Communication is Lauren Benson’s forte as the first ever digital media coordinator for the AMS. She acknowledged several problems with AMS operations, indicating a self-awareness that would be critical to resolving student dissatisfaction with the AMS. Benson also demonstrated strong institutional knowledge and confidence during the debates, signifying that she would be a savvy and competent VP admin. However, her platform didn’t propose any drastic reforms regarding the issues she cited, such as lack of Indigenous coordination in sustainability. Like Joe Biden, she promises to be progressive but will likely maintain the status quo.
As the current associate VP external, Saad Shoaib brings a wealth of experience to the position. His commitment to expanding the AMS’s relationship with lobbying group Undergraduates of Canadian Research-Intensive Universities shows an understanding of the reality of lobbying for students at the federal level. His commitments to transparency and engagement were welcome, but nothing candidates haven’t promised before. His current position as an AMS insider raises concern over how meaningfully he could change the society. His lone candidacy also brings into question how effectively the VP external office encouraged others to run. Shoaib is the candidate for voters who want an establishment candidate that will be effective, but not groundbreaking.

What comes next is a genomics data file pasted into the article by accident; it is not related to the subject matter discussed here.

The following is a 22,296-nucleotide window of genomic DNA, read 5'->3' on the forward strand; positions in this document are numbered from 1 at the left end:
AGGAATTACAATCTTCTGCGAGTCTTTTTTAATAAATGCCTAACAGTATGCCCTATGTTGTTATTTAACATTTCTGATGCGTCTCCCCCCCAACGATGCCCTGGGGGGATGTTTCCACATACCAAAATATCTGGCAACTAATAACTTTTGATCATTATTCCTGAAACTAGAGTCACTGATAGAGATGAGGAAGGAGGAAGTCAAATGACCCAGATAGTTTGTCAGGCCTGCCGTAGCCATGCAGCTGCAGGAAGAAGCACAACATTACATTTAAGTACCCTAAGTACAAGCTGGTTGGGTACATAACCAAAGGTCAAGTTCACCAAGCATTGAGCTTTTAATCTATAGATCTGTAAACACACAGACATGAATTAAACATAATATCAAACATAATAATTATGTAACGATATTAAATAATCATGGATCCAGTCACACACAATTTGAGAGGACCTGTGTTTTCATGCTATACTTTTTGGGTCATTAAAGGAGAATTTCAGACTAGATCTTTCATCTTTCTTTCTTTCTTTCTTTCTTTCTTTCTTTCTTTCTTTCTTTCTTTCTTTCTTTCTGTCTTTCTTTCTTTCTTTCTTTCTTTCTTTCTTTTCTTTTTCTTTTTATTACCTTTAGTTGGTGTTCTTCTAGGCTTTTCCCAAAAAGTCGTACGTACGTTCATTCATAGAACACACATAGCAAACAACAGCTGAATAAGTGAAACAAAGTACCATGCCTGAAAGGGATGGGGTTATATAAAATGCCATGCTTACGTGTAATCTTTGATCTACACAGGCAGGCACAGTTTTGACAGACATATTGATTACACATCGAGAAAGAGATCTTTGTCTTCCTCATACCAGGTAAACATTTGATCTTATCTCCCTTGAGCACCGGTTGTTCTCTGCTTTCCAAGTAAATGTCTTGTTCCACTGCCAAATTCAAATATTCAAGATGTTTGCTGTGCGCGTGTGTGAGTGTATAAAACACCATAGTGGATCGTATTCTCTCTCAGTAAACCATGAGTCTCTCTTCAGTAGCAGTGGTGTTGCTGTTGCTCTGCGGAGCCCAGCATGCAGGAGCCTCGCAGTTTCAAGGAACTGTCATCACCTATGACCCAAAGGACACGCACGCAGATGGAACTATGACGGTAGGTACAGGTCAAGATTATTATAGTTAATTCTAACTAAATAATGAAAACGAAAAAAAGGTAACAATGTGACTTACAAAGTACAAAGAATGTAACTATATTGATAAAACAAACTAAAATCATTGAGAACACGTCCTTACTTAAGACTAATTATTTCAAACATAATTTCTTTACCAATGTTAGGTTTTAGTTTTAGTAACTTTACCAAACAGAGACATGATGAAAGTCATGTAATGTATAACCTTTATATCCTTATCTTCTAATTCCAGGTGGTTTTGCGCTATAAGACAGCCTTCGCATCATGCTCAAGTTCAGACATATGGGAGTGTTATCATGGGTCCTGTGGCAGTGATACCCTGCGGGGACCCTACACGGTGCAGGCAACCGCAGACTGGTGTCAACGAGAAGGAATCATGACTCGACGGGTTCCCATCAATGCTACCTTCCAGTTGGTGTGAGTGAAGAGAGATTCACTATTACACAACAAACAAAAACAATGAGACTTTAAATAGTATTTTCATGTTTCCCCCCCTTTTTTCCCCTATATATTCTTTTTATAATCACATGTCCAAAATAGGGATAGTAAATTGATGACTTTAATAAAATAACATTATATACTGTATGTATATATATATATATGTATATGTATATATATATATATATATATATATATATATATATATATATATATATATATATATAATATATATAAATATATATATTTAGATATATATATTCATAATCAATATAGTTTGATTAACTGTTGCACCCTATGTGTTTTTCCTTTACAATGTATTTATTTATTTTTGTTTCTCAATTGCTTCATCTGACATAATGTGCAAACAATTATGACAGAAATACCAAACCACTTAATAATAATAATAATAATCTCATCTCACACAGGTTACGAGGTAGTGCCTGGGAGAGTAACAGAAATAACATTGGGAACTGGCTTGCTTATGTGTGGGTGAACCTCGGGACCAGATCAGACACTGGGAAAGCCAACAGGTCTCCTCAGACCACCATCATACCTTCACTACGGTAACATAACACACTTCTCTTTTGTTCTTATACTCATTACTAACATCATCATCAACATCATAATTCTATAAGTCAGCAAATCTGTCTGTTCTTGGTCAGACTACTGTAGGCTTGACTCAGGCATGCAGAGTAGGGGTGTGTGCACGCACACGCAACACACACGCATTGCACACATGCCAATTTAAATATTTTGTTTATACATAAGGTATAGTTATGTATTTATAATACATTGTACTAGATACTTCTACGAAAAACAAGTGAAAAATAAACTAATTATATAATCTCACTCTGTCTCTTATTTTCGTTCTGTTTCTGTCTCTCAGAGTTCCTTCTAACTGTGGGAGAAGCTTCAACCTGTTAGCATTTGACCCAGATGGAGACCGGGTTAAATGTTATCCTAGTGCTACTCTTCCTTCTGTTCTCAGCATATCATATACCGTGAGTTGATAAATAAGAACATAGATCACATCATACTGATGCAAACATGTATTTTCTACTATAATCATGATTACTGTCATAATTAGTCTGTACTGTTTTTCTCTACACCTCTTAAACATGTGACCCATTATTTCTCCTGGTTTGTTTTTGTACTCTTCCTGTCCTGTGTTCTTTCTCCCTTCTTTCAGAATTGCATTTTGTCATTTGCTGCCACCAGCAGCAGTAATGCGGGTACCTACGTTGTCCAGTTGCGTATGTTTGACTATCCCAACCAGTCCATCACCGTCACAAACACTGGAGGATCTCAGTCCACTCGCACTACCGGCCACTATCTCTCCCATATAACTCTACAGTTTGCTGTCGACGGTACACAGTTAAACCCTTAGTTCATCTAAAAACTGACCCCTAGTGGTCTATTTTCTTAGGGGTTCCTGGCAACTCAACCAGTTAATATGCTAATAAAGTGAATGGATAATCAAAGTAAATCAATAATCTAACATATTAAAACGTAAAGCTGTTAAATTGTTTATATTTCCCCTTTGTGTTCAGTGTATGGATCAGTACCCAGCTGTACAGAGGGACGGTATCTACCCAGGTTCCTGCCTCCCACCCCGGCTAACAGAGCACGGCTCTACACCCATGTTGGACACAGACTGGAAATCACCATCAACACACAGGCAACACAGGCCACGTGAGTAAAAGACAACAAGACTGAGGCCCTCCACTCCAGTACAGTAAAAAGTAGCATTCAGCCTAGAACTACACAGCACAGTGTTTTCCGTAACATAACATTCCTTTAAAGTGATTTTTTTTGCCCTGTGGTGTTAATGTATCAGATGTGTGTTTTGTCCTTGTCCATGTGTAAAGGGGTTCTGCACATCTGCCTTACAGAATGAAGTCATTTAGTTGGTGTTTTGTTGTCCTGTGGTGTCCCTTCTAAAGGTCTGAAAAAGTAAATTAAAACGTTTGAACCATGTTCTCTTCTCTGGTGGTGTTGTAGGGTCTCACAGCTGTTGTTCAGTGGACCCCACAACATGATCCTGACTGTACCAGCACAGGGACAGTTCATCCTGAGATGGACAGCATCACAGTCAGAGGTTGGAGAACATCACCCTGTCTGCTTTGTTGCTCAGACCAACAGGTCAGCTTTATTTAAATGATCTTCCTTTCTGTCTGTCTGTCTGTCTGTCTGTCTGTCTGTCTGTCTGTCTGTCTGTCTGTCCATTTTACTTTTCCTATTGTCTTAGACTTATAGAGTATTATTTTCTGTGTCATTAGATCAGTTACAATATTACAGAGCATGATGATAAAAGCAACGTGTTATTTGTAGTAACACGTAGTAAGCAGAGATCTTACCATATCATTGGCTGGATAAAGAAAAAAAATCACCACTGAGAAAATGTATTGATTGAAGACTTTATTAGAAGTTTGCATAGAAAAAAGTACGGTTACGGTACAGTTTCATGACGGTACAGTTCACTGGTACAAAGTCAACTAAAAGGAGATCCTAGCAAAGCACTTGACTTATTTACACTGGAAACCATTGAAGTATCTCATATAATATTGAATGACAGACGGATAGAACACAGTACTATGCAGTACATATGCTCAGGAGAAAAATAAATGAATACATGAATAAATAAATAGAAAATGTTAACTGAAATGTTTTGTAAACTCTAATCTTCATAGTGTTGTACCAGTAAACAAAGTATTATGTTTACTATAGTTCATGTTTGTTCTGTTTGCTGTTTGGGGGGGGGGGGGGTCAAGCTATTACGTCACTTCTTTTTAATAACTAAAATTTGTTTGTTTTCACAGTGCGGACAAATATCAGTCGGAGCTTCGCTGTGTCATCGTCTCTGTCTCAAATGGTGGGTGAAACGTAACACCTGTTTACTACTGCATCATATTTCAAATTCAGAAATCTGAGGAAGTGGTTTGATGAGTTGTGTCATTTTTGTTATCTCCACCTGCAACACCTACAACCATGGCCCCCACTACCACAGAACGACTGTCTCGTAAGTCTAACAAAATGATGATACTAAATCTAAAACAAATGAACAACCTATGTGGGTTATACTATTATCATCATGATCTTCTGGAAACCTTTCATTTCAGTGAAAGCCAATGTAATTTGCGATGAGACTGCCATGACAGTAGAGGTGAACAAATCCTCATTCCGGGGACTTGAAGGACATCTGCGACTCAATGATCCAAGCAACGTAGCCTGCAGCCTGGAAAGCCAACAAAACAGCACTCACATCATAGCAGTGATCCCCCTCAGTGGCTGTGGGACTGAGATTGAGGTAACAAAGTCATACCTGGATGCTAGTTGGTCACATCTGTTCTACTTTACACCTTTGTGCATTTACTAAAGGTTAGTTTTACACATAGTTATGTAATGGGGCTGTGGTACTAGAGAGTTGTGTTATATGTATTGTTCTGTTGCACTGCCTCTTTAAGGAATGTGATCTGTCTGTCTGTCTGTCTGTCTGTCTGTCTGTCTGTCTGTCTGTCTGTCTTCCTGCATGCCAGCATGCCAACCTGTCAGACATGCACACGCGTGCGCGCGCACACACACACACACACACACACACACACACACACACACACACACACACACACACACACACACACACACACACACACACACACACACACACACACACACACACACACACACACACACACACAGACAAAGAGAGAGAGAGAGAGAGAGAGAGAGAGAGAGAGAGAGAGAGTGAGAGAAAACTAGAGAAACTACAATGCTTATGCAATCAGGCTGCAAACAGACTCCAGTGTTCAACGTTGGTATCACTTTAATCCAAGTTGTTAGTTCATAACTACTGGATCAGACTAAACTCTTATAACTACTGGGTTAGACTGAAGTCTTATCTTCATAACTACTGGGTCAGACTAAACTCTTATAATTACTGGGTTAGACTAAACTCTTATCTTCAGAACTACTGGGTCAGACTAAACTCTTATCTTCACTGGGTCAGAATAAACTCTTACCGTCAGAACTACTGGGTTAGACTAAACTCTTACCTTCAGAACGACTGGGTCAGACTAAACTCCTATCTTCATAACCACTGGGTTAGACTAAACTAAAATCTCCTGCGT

Mary Gan has a valuable understanding of AMS finances as the current associate VP finance. By planning to grant the popular wish for a mental health subsidy, Gan shows promise that she’ll listen to student opinion. However, her lack of competition is part of broader concern that this year’s execs haven’t done enough to encourage other students to toss their hat in the ring. While her goals to make a Canvas learning hub for treasurers and increase knowledge of AMS funds show an awareness of how indigestible AMS finances may be for students, her communication ideas are run of the mill and things candidates have promised in the past. Regardless, with her experience, Gan is likely one of the few individuals who can assume the position in such financially uncertain times.
Dante Agosti-Moro clearly has the knowledge, experience and fiery passion to be an effective student advocate. He’s eager to loudly voice his opinions on Senate issues, such as setting term limits for students and faculty to let in fresh perspectives and reforming appeals committees. This passion, however, came across with his relentless pursuit of other candidates when they stumbled during debates. While this raises the question of whether he’ll burn bridges, he knows his stuff and can work toward his goals through efficient communication and dedication, making Agosti-Moro a promising candidate.